File:Appalachian map.svg|thumb|upright=1.25|USGS Appalachian zones in the United States]]A look at rocks that are exposed in today's Appalachian mountains reveals elongated belts of folded and thrust faulted marine sedimentary rocks, volcanic rocks and slivers of ancient ocean floor, which provides strong evidence that these rocks were deformed during plate collision. The birth of the Appalachian ranges, some 480 million years ago, marks the first of several mountain-building plate collisions that culminated in the construction of the supercontinent Pangaea with the Appalachians near the center. Because North America and Africa were connected, the Appalachians formed part of the same mountain chain as the Little Atlas in Morocco. This mountain range, known as the Central Pangean Mountains, extended into Scotland, before the Mesozoic Era opening of the Iapetus Ocean, from the North America/Europe collision (See Caledonian orogeny).During the middle Ordovician Period (about 496–440 million years ago), a change in plate motions set the stage for the first Paleozoic mountain-building event (Taconic orogeny) in North America. The once-quiet Appalachian passive margin changed to a very active plate boundary when a neighboring oceanic plate, the Iapetus, collided with and began sinking beneath the North American craton. With the birth of this new subduction zone, the early Appalachians were born. Along the continental margin, volcanoes grew, coincident with the initiation of subduction. Thrust faulting uplifted and warped older sedimentary rock laid down on the passive margin. As the mountains rose, erosion began to wear them down over time. Streams carried rock debris downslope to be deposited in nearby lowlands. The Taconic Orogeny was just the first of a series of mountain building plate collisions that contributed to the formation of the Appalachians, culminating in the collision of North America and Africa (see Alleghanian orogeny).WEB, USGS,weblink Geologic Provinces of the United States: Appalachian Highlands Province, July 19, 2010,weblink June 22, 2013, dead, By the end of the Mesozoic Era, the Appalachian Mountains had been eroded to an almost flat plain. It was not until the region was uplifted during the Cenozoic Era that the distinctive topography of the present formed.JOURNAL, C. Wylie, Poag, William D., Sevon, A record of Appalachian denudation in postrift Mesozoic and Cenozoic sedimentary deposits of the U.S. Middle Atlantic continental margin, Geomorphology, 2, 1–3, September 1989, 119–157, 10.1016/0169-555X(89)90009-3, 1989Geomo...2..119P, Uplift rejuvenated the streams, which rapidly responded by cutting downward into the ancient bedrock. Some streams flowed along weak layers that define the folds and faults created many millions of years earlier. Other streams downcut so rapidly that they cut right across the resistant folded rocks of the mountain core, carving canyons across rock layers and geologic structures.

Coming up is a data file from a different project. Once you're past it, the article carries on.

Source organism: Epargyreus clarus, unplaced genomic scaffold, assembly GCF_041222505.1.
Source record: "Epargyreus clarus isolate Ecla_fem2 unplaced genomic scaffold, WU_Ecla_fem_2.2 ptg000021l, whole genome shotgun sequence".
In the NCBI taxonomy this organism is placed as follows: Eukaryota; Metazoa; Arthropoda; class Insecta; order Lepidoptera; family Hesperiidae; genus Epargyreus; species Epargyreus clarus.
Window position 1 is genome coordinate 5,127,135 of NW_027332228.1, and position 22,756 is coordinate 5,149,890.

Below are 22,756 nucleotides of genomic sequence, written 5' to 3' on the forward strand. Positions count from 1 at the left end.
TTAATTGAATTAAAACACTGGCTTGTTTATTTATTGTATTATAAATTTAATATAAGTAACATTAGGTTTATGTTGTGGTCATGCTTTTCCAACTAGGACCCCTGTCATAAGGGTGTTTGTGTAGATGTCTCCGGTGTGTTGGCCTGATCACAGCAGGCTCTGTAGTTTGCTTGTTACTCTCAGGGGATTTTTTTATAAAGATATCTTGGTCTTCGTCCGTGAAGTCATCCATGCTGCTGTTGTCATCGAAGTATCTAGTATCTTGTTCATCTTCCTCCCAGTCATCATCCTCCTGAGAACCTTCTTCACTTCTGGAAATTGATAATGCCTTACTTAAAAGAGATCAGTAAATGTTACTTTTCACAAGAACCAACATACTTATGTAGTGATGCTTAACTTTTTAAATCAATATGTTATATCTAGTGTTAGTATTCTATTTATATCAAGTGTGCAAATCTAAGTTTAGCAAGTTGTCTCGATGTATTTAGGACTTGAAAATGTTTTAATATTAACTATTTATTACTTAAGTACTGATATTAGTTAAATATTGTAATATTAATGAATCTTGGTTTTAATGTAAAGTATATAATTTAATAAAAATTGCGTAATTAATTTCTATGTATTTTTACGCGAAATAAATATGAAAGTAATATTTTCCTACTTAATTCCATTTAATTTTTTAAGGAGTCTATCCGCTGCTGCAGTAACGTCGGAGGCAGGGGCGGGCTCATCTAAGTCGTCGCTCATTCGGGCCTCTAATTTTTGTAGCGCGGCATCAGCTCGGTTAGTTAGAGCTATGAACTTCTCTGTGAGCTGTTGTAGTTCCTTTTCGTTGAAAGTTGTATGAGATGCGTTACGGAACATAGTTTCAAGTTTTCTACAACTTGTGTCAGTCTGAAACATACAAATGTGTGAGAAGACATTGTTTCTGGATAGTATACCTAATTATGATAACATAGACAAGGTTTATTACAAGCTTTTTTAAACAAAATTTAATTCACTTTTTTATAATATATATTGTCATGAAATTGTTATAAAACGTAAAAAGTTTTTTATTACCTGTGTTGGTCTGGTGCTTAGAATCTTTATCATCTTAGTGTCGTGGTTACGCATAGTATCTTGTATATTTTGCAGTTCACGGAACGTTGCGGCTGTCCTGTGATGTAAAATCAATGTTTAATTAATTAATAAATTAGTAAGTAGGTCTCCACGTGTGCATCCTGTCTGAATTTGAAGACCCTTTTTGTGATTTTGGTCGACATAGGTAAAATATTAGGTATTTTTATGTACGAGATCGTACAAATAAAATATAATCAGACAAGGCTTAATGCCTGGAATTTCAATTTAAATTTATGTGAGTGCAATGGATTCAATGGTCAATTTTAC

Mineral resources